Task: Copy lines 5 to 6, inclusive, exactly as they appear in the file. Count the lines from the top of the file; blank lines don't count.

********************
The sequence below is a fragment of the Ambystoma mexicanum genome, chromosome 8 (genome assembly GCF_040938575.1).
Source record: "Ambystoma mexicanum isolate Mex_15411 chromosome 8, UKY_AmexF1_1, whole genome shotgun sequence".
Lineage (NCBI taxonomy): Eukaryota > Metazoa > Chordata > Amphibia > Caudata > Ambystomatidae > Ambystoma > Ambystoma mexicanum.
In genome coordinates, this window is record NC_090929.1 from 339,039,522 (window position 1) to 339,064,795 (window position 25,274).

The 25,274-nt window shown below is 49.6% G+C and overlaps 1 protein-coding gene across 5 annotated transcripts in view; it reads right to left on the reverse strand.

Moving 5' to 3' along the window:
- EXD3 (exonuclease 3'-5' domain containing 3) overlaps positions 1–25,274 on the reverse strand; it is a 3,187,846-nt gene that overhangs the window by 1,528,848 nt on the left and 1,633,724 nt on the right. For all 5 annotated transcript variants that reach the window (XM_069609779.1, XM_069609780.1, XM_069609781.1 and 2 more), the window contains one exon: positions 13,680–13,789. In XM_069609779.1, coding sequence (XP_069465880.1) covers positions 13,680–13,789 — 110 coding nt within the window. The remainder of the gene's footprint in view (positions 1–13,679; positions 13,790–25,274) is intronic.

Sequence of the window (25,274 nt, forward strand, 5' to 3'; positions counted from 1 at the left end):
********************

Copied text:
The 25,274-nt window shown below is 49.6% G+C and overlaps 1 protein-coding gene across 5 annotated transcripts in view; it reads right to left on the reverse strand.

Moving 5' to 3' along the window: